There were two particularly important lessons that could be taken from time spent with Brian Johns. One was that he retained a strong egalitarian spirit whatever the public standing that his position held. He was genuinely committed to talking to as many people as possible to get ideas about how best to manage change in an organisation. He was intellectually curious and a very good listener. Perhaps a legacy of his time spent in the Catholic Seminary, or his modest upbringing in tropical North Queensland.
Another was Brian’s commitment to a public service ethos. Not providing a running commentary on his successors in leadership roles at the ABC was an element of this. Another was the way in which he could work with both Labor and Liberal governments. While he certainly had strong and clear political views, and they tended broadly to the left, he was of the view that advancing the public good in any role required a capacity to “work across the aisle” and be open to ideas from across the political spectrum. He did enable advertising to commence on SBS under his tenure as Managing Director (then euphemistically termed “sponsorship”), and he was able to work with new ventures in the private sector, such as On Line Opinion, as well as with public sector media and cultural organisations. He also had a good eye for what sorts of content would provide popular with Australian readers and viewers.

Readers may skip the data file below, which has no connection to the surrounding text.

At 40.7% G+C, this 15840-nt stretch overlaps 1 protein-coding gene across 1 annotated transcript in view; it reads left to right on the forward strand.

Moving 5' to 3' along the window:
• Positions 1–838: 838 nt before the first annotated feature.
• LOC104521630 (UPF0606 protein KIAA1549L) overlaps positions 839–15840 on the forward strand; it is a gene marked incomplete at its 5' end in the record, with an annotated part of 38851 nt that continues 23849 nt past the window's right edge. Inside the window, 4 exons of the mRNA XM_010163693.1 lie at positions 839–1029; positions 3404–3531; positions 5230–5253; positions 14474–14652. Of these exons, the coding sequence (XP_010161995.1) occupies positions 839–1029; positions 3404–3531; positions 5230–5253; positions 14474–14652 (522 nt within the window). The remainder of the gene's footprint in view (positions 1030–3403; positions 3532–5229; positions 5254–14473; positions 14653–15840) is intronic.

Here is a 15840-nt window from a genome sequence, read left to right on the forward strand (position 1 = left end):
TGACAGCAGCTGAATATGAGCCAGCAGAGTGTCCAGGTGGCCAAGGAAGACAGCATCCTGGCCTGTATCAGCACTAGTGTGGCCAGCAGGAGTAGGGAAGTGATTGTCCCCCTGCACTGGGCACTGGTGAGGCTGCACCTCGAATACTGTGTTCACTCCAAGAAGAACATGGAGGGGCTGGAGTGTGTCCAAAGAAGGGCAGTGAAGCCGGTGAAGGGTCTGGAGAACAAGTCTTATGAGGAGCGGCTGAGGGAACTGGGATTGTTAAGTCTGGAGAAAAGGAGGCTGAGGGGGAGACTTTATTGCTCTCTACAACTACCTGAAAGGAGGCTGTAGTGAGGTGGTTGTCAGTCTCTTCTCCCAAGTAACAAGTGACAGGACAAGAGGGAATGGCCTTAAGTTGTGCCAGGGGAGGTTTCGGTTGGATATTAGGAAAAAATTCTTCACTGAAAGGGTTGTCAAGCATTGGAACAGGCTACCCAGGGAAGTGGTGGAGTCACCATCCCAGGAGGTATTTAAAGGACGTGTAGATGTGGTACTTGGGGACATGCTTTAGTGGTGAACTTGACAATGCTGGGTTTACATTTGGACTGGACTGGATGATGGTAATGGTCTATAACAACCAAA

His clearest commitments were to the advancement of Australian culture. A recurring theme of his work in broadcasting and publishing was his commitment to promoting new Australian cultural voices, and he was in that sense a cultural nationalist of the sort who came through Australian public life in the 1960s and 1970s.
In his role as Chair of the Copyright Agency Ltd., he initiated the establishment of a Cultural Fund whereby a percentage of CAL’s funds would be committed to grants and fellowships to support Australian authors, artists and cultural creators. The statement on the CAL Cultural Fund web site that “the cultural heritage of any society begins with a spark of imagination and the nurturing of talent” is one that is very much in keeping with the commitment and focus of Brian Johns.
In passing on condolences to his wife Sarah, and to his children, it can be noted that Brian Johns was a very generous and visionary individual. Interested in engaging with people and gauging as many opinions as possible, he combined a strong commitment to national culture and public service with an eye to the opportunities presented by new technologies, and the need to actively embrace the possibilities of the digital future. He saw innovation and creativity as linked, and he saw cultural development and engagement with ordinary Australians in their everyday lives as being integrally linked. It was a pleasure to be able to talk with Brian about issues, and to get his insights. He will be missed.